Mastery over a particular subject is far more important than how quickly we are progressing. There is no race. With whom are we competing?

 6) Take a hint from preschools and pull out 3 activities for the children to focus on each morning. 

Obviously, the kids don’t have to play with the toys that I bring out, but it’s nice for them to see the stuff they could play with instead of defaulting to the iPad or what they naturally gravitate to.

Alright, perhaps it won’t do much to fend off the Almighty iPad, but when I eventually kick the kids off their screens, they have things they can do.

Plus, it rotates my toys in and out of their consciousness.

Thus far, they have enthusiastically partaken in the activities – even if it isn’t for long. I think most important part is that they remember they enjoy playing with our toys so they even bring out more toys.

7) Rearrange fridge and pantry to be even more kid-friendly.

This year, because I will soon be occupied with a new baby, (I am hoping that the more I mention it, the more it will actually sink into my brain. I’m still quite deeply entrenched in denial.) I want to train all three of my kids to be even more independent.

But, in order for them to do that, the pantry, fridge, and drawers need to be arranged in a clear, easy to access manner.

So, before I left for Taiwan, I purged my pantry, fridge, and several of my cabinets. I am determined to refuse to give into the urge to fill all the empty space. (There’s that recurring theme again.)

Instead, I make it very easy for my kids to see what food items we have, have all the foods they can fix for themselves at a level they can reach (including in the fridge). Thus everything for the children is on the lower three levels of the side and center of the fridge.

8) Rearrange books in a kid-friendly way.

In the same way that the pantry and fridge will be more utilized when the children can clearly see the food items and can easily reach them, so with books.

The incomparable Guavarama came over one night and rearranged all my Chinese books in a way for both me and my children to easily find books, understand what we are getting, and put them away.

She arranged all the picture books together (books that either require me to read to the kids or for them to read by themselves), and then arranged all the other books by levels.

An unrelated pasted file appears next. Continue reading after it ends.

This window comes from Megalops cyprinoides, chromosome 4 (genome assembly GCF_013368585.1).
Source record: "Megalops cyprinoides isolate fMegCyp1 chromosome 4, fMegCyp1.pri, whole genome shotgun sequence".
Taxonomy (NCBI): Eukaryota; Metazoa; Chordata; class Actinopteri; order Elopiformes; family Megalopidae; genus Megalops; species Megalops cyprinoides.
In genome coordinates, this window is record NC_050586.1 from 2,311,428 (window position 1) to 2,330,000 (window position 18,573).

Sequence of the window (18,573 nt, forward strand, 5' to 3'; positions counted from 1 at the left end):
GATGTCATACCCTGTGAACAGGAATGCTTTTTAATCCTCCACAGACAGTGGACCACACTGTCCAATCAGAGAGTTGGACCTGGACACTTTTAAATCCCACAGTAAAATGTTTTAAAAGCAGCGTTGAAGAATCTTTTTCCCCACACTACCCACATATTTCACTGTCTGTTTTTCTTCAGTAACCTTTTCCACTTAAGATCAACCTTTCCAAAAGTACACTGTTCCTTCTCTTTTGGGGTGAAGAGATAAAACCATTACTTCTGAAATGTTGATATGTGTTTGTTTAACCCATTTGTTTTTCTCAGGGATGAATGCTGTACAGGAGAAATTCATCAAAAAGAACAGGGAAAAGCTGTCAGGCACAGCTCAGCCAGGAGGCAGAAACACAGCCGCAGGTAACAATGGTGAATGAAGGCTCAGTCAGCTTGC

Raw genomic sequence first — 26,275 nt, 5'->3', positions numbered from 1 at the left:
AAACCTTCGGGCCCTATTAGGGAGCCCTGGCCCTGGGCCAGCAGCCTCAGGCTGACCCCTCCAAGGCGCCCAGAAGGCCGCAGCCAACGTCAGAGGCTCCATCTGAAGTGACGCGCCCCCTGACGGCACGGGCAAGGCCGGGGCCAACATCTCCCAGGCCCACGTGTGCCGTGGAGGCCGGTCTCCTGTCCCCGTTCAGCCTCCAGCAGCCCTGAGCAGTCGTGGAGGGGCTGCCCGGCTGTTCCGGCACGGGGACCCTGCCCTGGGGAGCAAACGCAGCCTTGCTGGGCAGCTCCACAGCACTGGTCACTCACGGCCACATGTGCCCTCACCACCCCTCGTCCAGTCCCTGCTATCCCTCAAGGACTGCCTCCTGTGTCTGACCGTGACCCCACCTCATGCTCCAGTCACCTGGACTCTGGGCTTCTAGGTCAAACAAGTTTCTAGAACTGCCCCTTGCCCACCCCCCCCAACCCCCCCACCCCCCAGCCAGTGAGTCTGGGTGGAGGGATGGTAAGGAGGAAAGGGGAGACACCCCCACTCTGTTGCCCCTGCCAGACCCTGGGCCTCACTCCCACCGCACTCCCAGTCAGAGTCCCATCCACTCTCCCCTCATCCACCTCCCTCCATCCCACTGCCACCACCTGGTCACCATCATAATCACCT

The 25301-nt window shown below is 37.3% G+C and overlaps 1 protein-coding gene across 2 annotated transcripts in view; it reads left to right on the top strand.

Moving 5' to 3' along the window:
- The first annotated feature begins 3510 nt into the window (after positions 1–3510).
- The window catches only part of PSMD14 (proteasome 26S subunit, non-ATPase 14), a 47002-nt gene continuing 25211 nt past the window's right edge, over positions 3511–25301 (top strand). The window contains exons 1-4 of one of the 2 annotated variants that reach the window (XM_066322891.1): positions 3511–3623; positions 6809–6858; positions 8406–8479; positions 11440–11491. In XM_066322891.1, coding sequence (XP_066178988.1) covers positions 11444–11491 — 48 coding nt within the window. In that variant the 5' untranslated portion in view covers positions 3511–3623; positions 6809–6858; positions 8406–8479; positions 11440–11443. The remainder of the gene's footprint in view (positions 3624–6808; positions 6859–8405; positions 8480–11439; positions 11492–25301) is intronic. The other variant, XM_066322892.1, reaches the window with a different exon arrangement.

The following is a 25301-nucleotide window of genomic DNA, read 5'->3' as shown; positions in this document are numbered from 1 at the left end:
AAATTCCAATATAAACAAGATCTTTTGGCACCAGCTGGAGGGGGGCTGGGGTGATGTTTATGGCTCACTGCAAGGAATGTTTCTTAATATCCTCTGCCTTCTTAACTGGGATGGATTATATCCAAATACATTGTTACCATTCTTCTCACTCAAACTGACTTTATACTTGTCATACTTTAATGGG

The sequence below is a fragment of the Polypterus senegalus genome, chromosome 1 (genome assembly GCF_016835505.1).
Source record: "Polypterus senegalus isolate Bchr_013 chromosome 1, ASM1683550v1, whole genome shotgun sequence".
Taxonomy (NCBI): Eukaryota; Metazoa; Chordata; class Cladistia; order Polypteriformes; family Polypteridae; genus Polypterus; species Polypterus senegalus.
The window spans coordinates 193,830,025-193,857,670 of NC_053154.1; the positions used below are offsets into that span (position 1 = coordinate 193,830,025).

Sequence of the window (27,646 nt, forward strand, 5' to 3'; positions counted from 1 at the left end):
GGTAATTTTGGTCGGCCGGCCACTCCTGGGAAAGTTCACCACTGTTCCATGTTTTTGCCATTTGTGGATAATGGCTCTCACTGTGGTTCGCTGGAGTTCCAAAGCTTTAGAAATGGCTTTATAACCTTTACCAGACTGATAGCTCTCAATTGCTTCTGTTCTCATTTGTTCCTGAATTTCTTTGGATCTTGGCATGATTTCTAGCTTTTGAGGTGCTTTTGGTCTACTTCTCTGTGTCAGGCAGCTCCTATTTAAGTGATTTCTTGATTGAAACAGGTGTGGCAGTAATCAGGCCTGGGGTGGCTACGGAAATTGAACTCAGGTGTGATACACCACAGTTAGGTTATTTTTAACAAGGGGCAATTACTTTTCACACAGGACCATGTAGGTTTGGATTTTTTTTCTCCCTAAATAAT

Thus, if I wanted to, I could easily just go down the line of my bookshelves and go from Left to Right and Cookie Monster and Gamera would be assured of reading books appropriate to their abilities and gradually upping their difficulty level.

Very exciting.

I even labelled the shelves. (I mean, how else was I going to remember how Guavarama arranged things?)

9) Sometimes, it’s cheaper just to buy new workbooks than to laminate or use pouches for reuse. 

I bought a bunch of cute and fun Chinese workbooks (for math, general fun, etc.) for the kids for about $2USD per book. I made the executive decision that since I will be going back to Taiwan next summer, I don’t need to worry about re-use and just buy them again next year.

Because quite frankly, the materials I would use to laminate or put in sleeves cost more than the actual workbooks (not to mention the time it wastes).

10) Amazing what my kids will do when I turn off the screens. 

Seriously, why do I never remember this?

I think this year, I really want to emphasize valuing empty space (including in the schedules and iPads).

At any rate, this has done wonders for their playing with our other toys, playing with each other, and just figuring out what things to do when they’re bored.

Cookie Monster gets bored a lot. I have offered to give him more homework. Somehow, he doesn’t seem to appreciate that very much.

Anyhow, those are some of the lessons I’ve bumbled and ruined for August. It’s been exciting (and humbling) to see how even though it’s our second year of homeschooling, I’m still making the same mistakes.

Clearly, I learn from past experiences.

Have a great Monday, friends!

One thought on “Stuff I Reluctantly Learned from Homeschooling, Vol. 5

  1. Thanks for this post. It’s just perfect for me. Often it’s hard to see how great impact we have given to our kids while we are homeschooling. I often need to reconfirm with my husband (native English teacher in a kindergarten) how am I teaching? Have I done enough? It seems like only less than an hour, and I really didn’t do a lot. Luckily, from his working experience that gives me confident that I’m doing great with my kids. He said no matter how long kids are staying in school (from 8:30am to 4:30pm HK preschoolers and kindergartners), actually most of the time they spend are lining up, waiting and waiting for others, waiting for the snack, going to the bath… What they really learn isn’t that much. I try to remember that one-on-one 30 minutes from me is enough and what they need. So I’m sure you are doing a great job.

    ADD OIL together!!